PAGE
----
4. Photographs:Social media and the law often collide when it comes to pictures that are being shared online. Cute baby animal pictures and beautifully decorated cupcakes can be irresistible. Not only do we want to look at them, but we want to share them with our friends. Before you use that picture, don’t assume that it’s yours for the taking just because you found it online. Many if not most photographs are copyrighted and owned by the person who took the picture. Try to find the source and seek permission before you use it. On sites like Pinterest, where photos are shared by Pinning, owners of copyrighted material may request to have it removed. “If you receive a notification that a Pin has been removed due a copyright complaint, it means that the Pin's content has been deleted from Pinterest at the request of the content's owner. If your account receives too many copyright complaints, you may lose the ability to Pin new content on Pinterest, and your account may be disabled completely,” according to Pintrest’s Copyright page.

5. Employee Rights: Employers should take a second look before deciding to fire employees based on negative comments on social media. Similar to the issue of consumers having the right to write negative reviews about a business online, employees may sometimes have the right to vent about their employers online as well. A Nixon Peabody blog post discusses a recent ruling by the National Labor Relations Board (NLRB) regarding employees who were found to be wrongfully terminated by their employer for activity on Facebook. According to the NLRB analysis, “The NLRB concluded that the two employees did not disparage their employer’s’ products or services, rather they engaged in social media to seek and provide mutual support for a group activity addressing the terms and conditions of employment.”

Paying attention as the law surrounding social media evolves is the best way to keep from walking off that metaphorical pier.

If you have questions about social media and how to best protect your company, you can speak to an attorney through the LegalZoom business legal plan.

by David October 24, 2018

Social media has been a game changer for businesses. Along with expanding your audience and interacting with your customers, social networks give you the opportunity to promote your products and generate interest in your brand.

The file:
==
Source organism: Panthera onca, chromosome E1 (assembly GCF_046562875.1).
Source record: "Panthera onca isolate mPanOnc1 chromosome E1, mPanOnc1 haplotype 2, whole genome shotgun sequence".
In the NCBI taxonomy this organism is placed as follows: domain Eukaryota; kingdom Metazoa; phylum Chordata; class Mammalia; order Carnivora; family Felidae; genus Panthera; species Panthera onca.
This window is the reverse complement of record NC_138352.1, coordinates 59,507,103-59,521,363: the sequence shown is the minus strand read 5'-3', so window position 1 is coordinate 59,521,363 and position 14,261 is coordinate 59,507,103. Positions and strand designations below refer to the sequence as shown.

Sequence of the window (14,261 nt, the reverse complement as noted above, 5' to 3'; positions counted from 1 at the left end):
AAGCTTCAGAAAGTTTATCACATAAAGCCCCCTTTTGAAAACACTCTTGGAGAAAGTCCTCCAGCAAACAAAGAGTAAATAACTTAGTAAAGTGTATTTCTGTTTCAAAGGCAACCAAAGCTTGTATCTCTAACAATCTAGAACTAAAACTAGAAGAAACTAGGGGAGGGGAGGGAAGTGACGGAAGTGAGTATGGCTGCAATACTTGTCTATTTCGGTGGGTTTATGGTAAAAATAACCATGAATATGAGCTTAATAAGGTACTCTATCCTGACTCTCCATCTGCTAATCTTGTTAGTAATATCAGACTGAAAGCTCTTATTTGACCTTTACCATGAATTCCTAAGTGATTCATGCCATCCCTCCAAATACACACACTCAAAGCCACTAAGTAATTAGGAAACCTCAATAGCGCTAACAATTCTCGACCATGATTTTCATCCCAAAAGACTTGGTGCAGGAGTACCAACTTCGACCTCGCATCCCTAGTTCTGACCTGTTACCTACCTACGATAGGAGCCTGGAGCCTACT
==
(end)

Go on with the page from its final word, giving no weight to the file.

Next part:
Here are five ways to promote your products on social media.

1. Provide Social Proof to Build Confidence in Your Product

To succeed with product promotion, you have to do more than just post advertisements on your social accounts. Get creative. Provide social proof to build consumer trust in your product.

Customers that offer testimonials and reviews act as influencers to promote your products to consumers in a positive way.

Post a customer photo of your product in action. Mention the customer in your post (link to their page or mention their username) and link to your product.

2. Host a Contest

Contests are a great way to generate buzz about your product and expand your brand’s reach. The great thing about a contest is that it allows you to promote your product without actually advertising it.

Keep the contest simple and fun. Make your giveaway accessible to all participants, and make sure the prize is worthwhile. Let’s say your shop sold cheap Gucci bags. Giving away a Gucci replica would certainly catch the attention of your followers and get them to participate.

3. Share Deals

5 Things To Do When Your Products Appear On Social Media Work

Use your social media accounts to share your deals and promo codes. Yes, you’re advertising your brand and products, but you’re giving your followers a chance to save money on their purchases.

Try running exclusive deals on your social accounts to keep your followers engaged and make them feel special.

4. Add Product Links to Instagram Stories

Instagram feeds are now sorted by popularity rather than chronological order, which makes it more difficult to get your posts seen by followers.

Stories are a great way to bypass this and get your brand in front of your target audience. Stories allow you to include mentions and links, which makes it easier for viewers to see and shop your products.

When including links in your Stories, viewers can swipe up on the See More tab. Viewers can then be taken directly to your shop or blog where your products are sold. The great thing about the Instagram app is that it opens the page in the same app, so it’s a seamless transition.

5 Things To Do When Your Products Appear On Social Media Affects

5. Make Sure Your Customers Know about Your Social Media Links

5 Things To Do When Your Products Appear On Social Media Influencers

If you run an online store, you should already be sharing the links to your social accounts. But if you own a brick-and-mortar store, you’ll need to tell your customers about your social accounts.

5 Things To Do When Your Products Appear On Social Media Platforms

Make sure you have links to your social accounts on each advertisement you place, whether it’s an advertisement online or a sign on the street. Put information about your social media accounts at your cash register. Customers will read the sign while they’re waiting to make their purchase. Also, make sure that your employees know to tell your customers about your social media accounts.